A lot of businesses have a narrow focus on reducing their prices to keep business going, holding the belief that lower profit margins will be offset by an increase in volume. Unfortunately, this is a strategy that works for very few businesses, and in pursuing ever lower prices you made end up inadvertently damaging your business.
Of course, you should remain aware of what your competitors are charging, and review your pricing structures regularly. However, you should remember that cheaper is not necessarily better and that there are a lot of other things that are important to your customers.
Here are some tips to help businesses that are trying to compete on price:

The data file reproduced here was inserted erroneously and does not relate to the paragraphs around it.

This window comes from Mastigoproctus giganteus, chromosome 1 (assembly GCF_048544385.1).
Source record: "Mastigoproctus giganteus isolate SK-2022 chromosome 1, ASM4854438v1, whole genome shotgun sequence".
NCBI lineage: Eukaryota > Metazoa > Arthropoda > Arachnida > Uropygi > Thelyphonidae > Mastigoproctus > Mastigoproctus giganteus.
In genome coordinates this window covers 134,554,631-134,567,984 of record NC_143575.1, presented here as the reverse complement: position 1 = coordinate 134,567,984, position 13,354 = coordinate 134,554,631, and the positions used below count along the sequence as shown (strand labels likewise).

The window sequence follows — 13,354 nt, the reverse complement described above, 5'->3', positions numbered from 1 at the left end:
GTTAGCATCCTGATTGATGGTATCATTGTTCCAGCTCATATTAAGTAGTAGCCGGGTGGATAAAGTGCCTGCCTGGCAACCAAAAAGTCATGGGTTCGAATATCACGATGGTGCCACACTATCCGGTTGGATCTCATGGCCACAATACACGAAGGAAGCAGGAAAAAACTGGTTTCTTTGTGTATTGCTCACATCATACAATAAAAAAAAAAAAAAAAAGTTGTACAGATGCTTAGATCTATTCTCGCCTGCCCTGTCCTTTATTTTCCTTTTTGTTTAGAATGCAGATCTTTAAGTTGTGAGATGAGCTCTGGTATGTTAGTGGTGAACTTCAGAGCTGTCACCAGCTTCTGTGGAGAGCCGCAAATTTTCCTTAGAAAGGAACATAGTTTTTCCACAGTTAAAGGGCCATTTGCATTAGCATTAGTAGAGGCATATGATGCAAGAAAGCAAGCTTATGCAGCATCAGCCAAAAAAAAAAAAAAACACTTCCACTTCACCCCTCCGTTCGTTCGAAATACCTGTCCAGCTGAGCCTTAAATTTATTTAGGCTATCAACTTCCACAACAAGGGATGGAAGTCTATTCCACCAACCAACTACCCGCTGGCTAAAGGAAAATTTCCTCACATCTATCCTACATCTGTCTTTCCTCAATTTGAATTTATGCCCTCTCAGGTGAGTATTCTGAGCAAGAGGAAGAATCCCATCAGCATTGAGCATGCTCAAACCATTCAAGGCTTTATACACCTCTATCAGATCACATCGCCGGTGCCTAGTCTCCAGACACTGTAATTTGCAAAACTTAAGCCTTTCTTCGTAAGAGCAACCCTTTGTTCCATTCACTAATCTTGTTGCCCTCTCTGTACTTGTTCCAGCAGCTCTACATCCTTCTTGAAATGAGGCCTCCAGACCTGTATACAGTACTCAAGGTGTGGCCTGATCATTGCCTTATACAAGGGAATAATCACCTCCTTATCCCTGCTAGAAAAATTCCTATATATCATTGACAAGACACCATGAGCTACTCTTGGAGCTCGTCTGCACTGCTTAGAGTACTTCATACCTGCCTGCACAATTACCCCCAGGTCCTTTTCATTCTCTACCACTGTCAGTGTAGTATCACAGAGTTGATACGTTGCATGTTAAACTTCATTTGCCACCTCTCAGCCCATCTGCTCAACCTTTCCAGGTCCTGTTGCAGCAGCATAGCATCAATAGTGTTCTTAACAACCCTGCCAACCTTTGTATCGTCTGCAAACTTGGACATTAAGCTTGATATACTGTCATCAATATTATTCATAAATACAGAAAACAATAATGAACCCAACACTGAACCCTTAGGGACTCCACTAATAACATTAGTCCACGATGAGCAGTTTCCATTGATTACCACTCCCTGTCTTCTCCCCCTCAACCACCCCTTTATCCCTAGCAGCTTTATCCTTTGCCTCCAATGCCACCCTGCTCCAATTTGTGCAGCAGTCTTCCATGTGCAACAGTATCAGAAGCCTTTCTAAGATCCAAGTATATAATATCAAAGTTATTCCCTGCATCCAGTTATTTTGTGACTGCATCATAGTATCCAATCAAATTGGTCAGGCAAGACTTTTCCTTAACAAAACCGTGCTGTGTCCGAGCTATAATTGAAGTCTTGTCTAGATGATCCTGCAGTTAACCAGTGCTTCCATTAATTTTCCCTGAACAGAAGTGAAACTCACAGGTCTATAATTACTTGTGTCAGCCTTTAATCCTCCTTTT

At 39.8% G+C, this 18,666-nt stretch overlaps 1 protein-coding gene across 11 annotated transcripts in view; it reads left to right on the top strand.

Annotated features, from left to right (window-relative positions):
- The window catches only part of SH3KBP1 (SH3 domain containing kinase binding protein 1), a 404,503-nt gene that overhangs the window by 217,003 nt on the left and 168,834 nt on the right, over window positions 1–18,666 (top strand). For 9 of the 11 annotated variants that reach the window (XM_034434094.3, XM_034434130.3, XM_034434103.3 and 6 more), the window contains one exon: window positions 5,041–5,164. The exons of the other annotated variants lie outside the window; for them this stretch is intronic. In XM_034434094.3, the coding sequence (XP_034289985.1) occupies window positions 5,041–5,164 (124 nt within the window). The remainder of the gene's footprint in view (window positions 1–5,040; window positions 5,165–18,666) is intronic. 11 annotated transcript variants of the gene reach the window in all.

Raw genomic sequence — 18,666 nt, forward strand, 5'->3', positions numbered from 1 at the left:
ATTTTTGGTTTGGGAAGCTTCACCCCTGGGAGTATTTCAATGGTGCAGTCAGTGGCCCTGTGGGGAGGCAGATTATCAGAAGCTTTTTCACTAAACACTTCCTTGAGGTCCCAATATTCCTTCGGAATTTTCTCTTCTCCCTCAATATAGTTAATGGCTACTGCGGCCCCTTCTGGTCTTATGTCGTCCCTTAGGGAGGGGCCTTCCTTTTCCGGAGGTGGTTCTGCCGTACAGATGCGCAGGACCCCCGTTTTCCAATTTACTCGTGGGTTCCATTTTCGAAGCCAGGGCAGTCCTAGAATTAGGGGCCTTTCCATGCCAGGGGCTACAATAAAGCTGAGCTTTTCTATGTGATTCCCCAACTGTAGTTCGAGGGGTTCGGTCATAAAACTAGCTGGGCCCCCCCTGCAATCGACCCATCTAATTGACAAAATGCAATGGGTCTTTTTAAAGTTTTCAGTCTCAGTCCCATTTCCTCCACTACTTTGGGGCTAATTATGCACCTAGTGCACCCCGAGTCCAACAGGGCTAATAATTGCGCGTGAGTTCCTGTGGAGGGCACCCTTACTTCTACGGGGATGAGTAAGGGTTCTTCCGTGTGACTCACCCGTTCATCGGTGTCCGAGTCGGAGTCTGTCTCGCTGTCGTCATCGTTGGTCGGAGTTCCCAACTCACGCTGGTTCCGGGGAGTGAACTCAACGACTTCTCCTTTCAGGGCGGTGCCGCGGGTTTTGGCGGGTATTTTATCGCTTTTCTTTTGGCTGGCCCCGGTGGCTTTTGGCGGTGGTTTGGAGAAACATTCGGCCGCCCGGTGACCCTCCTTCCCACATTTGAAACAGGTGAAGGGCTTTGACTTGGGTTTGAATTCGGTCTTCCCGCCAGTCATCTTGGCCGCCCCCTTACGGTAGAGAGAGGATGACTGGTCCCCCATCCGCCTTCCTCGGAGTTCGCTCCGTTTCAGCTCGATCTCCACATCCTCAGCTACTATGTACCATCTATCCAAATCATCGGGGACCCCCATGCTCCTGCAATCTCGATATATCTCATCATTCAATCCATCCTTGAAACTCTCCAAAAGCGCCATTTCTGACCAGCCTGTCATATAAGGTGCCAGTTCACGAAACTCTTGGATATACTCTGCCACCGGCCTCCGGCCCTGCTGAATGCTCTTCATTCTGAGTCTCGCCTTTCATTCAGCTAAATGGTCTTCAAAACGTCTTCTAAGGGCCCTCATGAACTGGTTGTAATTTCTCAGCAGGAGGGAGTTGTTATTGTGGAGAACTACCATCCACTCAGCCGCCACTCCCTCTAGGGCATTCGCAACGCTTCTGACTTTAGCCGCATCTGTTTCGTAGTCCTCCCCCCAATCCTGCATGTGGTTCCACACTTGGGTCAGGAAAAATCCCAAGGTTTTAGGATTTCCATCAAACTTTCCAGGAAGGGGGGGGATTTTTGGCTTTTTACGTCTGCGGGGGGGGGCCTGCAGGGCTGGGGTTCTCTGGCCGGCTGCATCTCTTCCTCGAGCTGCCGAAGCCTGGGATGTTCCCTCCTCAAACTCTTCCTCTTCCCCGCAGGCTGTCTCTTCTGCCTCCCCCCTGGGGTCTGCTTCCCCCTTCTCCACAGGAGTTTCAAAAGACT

Think about what you’re sacrificing: If you want to compete on price, it’s natural to try to reduce your operating costs. For most businesses, the first areas to cut costs are wages, marketing and suppliers. Unfortunately, cutting corners in any of these three areas is a huge risk. Think very carefully about whether this is going to pay off for your customers.
Customers can be fickle: If you build a customer base on low prices alone, then these same customers will abandon you the moment a cheaper competitor arrives. Spend some time thinking about where competition may arise, and how you would be able to survive a price war. If you can see risks here, you need to think about other ways to keep customers loyal.
Value doesn’t mean cheap: Remember that value refers to quality for money, not just low prices. If your product or service is good value, it won’t matter if you’re not the cheapest. By targeting the right customers with a valuable product, you will put yourself in a great position to compete.